“I think it’s going to take a lot more time and money over a number of years to get the kind of infrastructure in place that can respond rapidly to the kind of crisis we’ve been in over the past year,” she said. “But this is a good start.”


Since the vaccine rollout began, some vaccination sites like pharmacies and certain grocery store chains have scrambled to avoid throwing out vaccines before the doses are set to expire and the shops close.

The experience has had a certain randomness to it, with doses doled out to drugstore customers buying late-night snacks, people who are friends with nurses, and those who loiter at pharmacies around closing time. But now, a New York based start-up known as Dr. B is trying to add some order to the rush for leftover doses.

The free service requires users to enter basic biographical information — such as their date of birth, address, underlying health conditions and the type of work they do — and matches them to nearby providers who have extra doses. The company’s database sorts people by local priority rules — like putting older Americans first — giving providers better odds of administering their leftover shots to those in the greatest need.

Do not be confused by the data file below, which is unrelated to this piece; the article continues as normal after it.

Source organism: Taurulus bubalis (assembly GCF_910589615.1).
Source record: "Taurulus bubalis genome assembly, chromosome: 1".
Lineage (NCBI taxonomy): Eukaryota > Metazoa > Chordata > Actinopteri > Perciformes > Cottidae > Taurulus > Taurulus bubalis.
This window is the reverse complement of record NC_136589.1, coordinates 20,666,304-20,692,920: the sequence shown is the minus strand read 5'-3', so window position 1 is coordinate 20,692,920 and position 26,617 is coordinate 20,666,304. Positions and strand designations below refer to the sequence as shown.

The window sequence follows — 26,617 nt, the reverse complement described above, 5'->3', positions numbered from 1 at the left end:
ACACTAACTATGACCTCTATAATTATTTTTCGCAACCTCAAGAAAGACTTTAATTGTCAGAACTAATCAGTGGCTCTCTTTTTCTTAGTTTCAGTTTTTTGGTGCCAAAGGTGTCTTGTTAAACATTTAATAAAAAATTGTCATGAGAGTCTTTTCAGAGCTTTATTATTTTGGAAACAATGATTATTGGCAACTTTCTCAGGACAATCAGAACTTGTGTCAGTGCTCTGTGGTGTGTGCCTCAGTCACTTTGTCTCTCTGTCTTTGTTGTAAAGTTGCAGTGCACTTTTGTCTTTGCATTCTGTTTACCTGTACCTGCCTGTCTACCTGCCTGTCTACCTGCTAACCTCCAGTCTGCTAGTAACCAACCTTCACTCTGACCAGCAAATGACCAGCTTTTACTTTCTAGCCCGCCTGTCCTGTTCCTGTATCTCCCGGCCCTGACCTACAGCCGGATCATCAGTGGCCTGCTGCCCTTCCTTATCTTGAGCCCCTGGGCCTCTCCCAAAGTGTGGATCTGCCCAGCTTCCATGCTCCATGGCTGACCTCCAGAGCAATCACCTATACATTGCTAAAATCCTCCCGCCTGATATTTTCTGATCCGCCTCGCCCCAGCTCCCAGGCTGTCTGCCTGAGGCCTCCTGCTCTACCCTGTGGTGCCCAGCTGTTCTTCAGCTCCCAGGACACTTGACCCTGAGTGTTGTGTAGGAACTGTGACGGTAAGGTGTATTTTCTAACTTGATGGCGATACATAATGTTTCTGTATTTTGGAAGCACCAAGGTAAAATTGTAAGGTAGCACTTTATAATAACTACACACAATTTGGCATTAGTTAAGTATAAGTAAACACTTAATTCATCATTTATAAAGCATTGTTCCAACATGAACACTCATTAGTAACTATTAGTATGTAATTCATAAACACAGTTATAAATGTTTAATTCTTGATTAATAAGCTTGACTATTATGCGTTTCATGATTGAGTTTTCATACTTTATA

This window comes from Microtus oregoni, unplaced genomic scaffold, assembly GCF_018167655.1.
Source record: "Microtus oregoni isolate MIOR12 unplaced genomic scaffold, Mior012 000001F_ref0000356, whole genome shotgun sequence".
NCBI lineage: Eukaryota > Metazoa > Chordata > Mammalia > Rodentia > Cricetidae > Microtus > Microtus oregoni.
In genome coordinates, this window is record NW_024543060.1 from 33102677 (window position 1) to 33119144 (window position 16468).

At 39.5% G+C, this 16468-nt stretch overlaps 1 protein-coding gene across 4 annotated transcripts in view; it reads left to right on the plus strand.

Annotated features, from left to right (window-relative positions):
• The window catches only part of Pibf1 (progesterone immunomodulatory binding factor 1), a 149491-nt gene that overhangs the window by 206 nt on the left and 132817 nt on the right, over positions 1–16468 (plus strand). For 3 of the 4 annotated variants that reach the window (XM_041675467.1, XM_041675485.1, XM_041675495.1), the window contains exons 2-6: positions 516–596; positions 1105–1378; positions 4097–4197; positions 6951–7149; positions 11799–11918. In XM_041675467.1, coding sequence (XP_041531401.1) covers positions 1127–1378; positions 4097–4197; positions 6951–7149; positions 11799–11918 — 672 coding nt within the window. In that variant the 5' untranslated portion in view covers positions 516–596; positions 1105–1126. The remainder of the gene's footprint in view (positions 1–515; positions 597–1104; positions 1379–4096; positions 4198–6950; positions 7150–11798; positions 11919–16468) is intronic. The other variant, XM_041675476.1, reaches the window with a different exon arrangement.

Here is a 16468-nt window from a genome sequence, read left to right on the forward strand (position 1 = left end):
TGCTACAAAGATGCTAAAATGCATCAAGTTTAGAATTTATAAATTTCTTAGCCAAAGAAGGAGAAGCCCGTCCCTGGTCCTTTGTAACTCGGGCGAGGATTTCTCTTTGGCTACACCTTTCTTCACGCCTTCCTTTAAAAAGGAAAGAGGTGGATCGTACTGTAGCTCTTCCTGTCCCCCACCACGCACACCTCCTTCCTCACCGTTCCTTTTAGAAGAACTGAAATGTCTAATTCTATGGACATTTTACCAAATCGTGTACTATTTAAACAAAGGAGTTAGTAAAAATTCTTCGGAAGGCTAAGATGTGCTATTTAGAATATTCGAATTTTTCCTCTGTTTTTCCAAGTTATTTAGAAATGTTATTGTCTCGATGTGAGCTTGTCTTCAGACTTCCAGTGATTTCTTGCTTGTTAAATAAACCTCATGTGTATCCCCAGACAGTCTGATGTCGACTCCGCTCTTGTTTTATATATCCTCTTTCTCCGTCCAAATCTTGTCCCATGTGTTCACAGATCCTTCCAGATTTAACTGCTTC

If there’s a match, users are notified via text message and have 15 minutes to respond. Then they must be willing to hightail it to the vaccination site.

Despite some grumbling about younger, healthier people snapping up leftover doses, public health experts say the most important thing is that the vaccines don’t go to waste. So far, more than 500,000 people have signed up for Dr. B, and if it scales up the way some hope that it will, it could serve as a model for a better, more equitable way of scheduling vaccinations than simply giving a dose to whoever is closest.


  • Black and Hispanic communities in the U.S. are confronting vaccine conspiracy theories, rumors and misleading news reports on social media.

  • The European Union has exported millions doses of vaccines produced in its territory last month, slowing down vaccination efforts and stoking a major political crisis at home.

  • Kenya and Morocco have approved the Russian Sputnik V vaccine, according to a Russian sovereign wealth fund, Reuters reported.

  • A British medical journal reported that Covaxin, a vaccine made in India that was rolled out before some questions about it had been fully answered, appeared to be safe to use.

  • In Spain, some of the country’s largest regions are pressing the central government to speed up vaccinations, in particular by increasing access for older people.



I’m lonely. Like, super lonely. I want my friends. I want my family. I’m sitting in a chair eight hours a day. All my friends are going out and doing things, and I know I’m doing the smart and safe thing by staying home, but there’s only so much you can take at this point. My dog Lola has become my impromptu therapist. She’s a very good listener.

— Jack Morgan, Herndon, Va.

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Jonathan Wolfe